Ellen, yeah

Tara Thorne rounds up the best and brightest of the year just past.

by

comment

The biggest in dopeness this year is one of the tiniest adults we’ve ever met—Ellen Page, whose fierce performance in the uneasy two-hander Hard Candy won her raves all over North America, a feature in Premiere and the cover of The Coast. Hard Candy was supposed to beat X-Men 3, Page’s supposed big-time picture—check out her imdb page to see photos of the actor in Cannes—to theatres after debuting at Sundance in 2005, but things worked out better this way. The actor will be back in Park City in the coming weeks to promote her latest film, An American Crime, opposite Catherine Keener. In the can for 2007 are The Stone Angel, with Ellen Burstyn, Bruce MacDonald’s The Tracey Fragments and, filming in Pittsburgh, Smart People with Dennis Quaid. Best of all—and despite a move to Brooklyn and back, with LA on the horizon—the unassuming Page could be seen all over town this year, hanging out like the teenager she is at Bob and Lori’s and the Farmers’ Market.

Boys’ club

A banner year for Trailer Park Boys began in Charlottetown at the East Coast Music Awards gala, hosted by Jean-Paul Tremblay (Julian), Robb Wells (Ricky) and Mike Smith (Bubbles). Posters for Trailer Park Boys: The Big Dirty, the Ivan Reitman-produced feature film, found their way to walls at Empire in the BLIP, promising “Summer 2006.” The film, boringly retitled Trailer Park Boys: The Movie, eventually opened October 6, boasting the highest English-language opening weekend ever in this country. Though it has yet to recoup its reported $5 million budget, grossing close to $4 million in a nine-week Canadian run, the difference should be easily made via DVD in February and US distribution next year. The Trailer team also filmed the seventh season of the TV show, rumoured to be the last.

Space vikings attack!

Bob Weinstein sightings began rolling in during the Atlantic Film Festival as the former Miramax and current Weinstein Company honcho assumed exec producer duties on Outlander. Budgeted officially at $42 million—we hear it’s more—this sci-fi extravaganza has been sapping every film resource in the city, especially bearded men. It’s been shooting since October in Electropolis and on location in Nine Mile River, which is our neck of the woods—we took Chito-ryu lessons at the community centre there in junior high—and where they built a Viking village. Because the movie is about Vikings being invaded by aliens. From space. Who will save them? Why, Jesus, of course! Jim “Passion of the Christ” Caviezel is the lead (as “a man from a far-off world”) and, we hear, puts the “arse” in “star.” (Dude, you’re not really Jesus. And you’re in a movie where Viking times and outer space collide, where you fight the aliens by “fusing advanced technology with the Viking’s Iron Age weaponry.”)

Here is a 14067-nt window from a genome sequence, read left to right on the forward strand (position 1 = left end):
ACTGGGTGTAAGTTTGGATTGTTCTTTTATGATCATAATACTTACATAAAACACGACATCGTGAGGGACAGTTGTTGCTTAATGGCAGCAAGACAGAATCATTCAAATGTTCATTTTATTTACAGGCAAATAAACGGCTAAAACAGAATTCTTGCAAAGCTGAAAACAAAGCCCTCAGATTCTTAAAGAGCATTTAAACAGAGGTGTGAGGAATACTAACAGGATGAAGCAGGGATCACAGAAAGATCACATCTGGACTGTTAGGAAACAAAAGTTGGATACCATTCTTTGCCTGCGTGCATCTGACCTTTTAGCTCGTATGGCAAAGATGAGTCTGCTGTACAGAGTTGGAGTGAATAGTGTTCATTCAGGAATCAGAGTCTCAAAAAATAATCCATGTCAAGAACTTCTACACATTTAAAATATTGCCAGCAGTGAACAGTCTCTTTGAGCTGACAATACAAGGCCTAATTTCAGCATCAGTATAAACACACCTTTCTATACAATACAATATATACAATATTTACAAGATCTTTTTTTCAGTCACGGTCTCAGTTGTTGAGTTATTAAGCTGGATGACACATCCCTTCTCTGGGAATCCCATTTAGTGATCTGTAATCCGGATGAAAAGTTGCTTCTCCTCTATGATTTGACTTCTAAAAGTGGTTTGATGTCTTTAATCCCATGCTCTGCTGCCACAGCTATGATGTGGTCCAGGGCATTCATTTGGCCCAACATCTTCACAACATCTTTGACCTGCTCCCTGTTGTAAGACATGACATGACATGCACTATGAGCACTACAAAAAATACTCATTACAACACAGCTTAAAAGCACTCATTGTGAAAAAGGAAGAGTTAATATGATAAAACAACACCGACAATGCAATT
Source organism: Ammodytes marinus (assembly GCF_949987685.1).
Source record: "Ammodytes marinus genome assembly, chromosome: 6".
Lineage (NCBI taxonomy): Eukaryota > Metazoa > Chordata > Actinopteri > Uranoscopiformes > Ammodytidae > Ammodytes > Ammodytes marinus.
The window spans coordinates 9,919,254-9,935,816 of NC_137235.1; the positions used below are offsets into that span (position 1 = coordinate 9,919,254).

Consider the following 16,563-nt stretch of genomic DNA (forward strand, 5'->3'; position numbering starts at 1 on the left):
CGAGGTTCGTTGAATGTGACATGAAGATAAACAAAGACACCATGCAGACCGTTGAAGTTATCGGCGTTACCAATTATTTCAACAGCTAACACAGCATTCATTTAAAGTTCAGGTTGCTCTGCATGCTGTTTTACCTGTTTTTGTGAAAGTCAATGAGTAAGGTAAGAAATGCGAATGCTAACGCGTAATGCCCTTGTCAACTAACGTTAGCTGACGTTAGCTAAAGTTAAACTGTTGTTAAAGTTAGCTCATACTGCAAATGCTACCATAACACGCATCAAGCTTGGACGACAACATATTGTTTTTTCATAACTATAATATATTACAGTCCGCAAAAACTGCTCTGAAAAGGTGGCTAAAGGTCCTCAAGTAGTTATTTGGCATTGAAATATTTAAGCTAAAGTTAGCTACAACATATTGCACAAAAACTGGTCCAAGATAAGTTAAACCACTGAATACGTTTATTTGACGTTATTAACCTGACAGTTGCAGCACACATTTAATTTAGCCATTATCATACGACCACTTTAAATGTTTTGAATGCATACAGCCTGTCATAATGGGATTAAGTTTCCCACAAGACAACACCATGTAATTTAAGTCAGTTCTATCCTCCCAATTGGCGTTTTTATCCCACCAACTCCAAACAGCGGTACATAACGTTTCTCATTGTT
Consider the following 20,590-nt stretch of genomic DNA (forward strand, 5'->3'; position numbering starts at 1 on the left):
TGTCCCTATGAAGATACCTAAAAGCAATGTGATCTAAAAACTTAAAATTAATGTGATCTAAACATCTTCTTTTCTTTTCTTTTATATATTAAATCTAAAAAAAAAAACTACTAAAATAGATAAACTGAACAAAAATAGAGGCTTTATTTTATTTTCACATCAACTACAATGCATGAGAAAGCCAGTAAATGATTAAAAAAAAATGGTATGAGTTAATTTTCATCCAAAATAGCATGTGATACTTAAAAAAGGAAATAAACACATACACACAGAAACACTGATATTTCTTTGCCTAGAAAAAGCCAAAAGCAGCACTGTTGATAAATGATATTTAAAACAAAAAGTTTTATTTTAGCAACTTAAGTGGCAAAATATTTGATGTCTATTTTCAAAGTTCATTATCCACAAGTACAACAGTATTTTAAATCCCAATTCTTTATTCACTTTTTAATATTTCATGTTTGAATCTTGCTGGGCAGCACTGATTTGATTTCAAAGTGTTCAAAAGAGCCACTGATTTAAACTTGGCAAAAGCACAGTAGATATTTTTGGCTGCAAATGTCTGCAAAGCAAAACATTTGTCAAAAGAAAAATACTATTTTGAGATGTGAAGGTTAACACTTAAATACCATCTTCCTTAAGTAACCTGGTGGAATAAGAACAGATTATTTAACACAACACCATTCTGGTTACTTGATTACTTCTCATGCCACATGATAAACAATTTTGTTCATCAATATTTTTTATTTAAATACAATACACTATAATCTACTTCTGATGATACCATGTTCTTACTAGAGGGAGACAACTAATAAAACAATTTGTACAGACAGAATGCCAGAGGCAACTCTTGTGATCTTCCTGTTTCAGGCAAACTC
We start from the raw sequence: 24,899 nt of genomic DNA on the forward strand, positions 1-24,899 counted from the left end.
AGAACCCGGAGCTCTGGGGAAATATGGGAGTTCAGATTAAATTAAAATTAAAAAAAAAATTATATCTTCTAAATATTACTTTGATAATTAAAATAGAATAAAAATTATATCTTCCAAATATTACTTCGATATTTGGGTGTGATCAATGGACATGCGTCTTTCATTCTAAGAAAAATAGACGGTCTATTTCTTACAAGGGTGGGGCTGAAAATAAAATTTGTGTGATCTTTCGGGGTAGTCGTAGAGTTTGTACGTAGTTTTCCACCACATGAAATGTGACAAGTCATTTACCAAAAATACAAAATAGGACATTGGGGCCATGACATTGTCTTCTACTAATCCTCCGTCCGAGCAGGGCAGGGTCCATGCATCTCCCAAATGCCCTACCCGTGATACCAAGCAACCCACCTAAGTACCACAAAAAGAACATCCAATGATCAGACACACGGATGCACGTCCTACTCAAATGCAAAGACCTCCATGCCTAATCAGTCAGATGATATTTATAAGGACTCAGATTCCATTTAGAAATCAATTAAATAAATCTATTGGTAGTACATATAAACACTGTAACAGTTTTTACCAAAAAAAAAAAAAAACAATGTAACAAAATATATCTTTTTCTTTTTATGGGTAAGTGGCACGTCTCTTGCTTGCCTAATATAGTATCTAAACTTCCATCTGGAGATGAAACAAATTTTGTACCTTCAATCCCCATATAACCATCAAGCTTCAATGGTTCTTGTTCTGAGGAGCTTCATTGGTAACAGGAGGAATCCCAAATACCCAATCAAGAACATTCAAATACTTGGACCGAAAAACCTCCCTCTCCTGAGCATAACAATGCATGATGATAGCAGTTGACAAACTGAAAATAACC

The reading, not laughing, kind

Halifax’s stupid huge comic scene got even bigger with strong showings from Steve McNiven and Hope Larson. May 3 saw the release of the first issue of Civil War, a seven-part Marvel series illustrated by McNiven. Larson had high-profile appearances in the New York Times (August), at the Small Press Expo in Maryland, where she received an award for most promising talent (October) and as the publisher of Rebecca Kraatz’s House of Sugar collection in November.

Quick hits

Halifax’s writing community got a lot hipper this year with Vagrant Publishing’s call for its first anthology of short fiction, due out in early 2007, and the creation of Invisible Publishing, which will release the collection Transits and Stephanie Domet’s novel Homing next year. … Alicia Silverstone, John Stamos and Tom Selleck all shot uniformly terrible Movies of the Week here. … David B. Smith succeeded Paul Greenhalgh as president of NSCAD University. … Scott Burke succeeded Hans Böggild as Artistic Producer of Eastern Front Theatre. … Thom Fitzgerald curated the inaugural Reel Out Film Festival during Pride Week. … Halifax was represented at the Toronto International Film Festival by Ann Verrall’s short The Wait and Camelia Frieberg’s feature A Stone’s Throw. Both also played at the Atlantic Film Festival. … CBC canned the Halifax-produced Street Cents on October 1 after 17 years, seven Geminis and an International Emmy.

Sum it up, send it in. Email: tarat@thecoast.ca

Add a comment

Remember, it's entirely possible to disagree without spiralling into a thread of negativity and personal attacks. We have the right to remove (and you have the right to report) any comments that go against our policy.